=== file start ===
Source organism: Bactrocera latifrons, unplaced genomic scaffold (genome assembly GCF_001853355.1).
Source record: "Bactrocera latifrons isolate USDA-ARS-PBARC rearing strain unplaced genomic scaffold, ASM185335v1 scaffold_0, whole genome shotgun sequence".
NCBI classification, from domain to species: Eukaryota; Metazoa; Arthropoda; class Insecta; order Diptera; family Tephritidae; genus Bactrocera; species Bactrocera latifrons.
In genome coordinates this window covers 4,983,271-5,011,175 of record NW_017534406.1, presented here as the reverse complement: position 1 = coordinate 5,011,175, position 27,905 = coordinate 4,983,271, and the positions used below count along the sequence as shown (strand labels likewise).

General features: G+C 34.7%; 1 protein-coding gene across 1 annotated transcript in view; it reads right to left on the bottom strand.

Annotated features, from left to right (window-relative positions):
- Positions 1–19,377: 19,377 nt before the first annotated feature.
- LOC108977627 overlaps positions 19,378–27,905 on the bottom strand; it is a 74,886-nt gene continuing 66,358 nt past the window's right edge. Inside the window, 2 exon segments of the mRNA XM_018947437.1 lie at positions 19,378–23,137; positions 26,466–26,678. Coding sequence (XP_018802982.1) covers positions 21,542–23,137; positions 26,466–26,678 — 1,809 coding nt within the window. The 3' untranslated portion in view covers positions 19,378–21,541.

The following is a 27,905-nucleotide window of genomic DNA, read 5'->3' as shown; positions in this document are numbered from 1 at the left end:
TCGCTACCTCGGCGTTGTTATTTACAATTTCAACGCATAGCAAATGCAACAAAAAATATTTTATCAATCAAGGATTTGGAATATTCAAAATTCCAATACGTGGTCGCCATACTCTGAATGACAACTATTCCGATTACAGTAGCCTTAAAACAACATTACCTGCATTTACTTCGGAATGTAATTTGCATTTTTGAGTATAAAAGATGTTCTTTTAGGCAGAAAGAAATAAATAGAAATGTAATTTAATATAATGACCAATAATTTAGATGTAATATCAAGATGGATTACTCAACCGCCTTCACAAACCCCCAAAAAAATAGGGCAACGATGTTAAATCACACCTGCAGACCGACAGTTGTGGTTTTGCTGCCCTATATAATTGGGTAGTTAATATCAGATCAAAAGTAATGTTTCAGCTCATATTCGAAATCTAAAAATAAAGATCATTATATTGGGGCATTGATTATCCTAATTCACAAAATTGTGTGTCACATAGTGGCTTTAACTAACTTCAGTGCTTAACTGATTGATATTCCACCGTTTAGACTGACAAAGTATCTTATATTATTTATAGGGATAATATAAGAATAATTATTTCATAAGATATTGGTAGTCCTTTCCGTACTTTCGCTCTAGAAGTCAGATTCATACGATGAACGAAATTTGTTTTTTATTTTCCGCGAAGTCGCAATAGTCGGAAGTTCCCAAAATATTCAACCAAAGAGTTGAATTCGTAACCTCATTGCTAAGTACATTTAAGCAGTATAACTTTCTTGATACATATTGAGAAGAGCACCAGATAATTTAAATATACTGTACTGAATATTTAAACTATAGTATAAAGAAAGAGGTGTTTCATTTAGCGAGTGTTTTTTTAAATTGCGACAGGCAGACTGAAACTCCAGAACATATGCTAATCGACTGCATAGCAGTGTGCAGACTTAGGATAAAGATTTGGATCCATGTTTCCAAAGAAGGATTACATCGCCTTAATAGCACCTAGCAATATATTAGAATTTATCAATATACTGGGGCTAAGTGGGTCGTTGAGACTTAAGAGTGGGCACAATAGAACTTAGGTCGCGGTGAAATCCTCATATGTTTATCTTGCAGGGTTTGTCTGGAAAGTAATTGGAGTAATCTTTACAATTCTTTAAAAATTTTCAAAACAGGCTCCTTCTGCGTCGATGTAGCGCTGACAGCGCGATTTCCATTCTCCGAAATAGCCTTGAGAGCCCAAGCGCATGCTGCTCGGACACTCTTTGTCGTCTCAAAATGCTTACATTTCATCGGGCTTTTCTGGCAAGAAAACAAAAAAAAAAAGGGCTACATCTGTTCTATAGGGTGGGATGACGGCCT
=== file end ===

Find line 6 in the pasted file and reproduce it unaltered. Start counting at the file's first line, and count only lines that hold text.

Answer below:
Annotated features, from left to right (window-relative positions):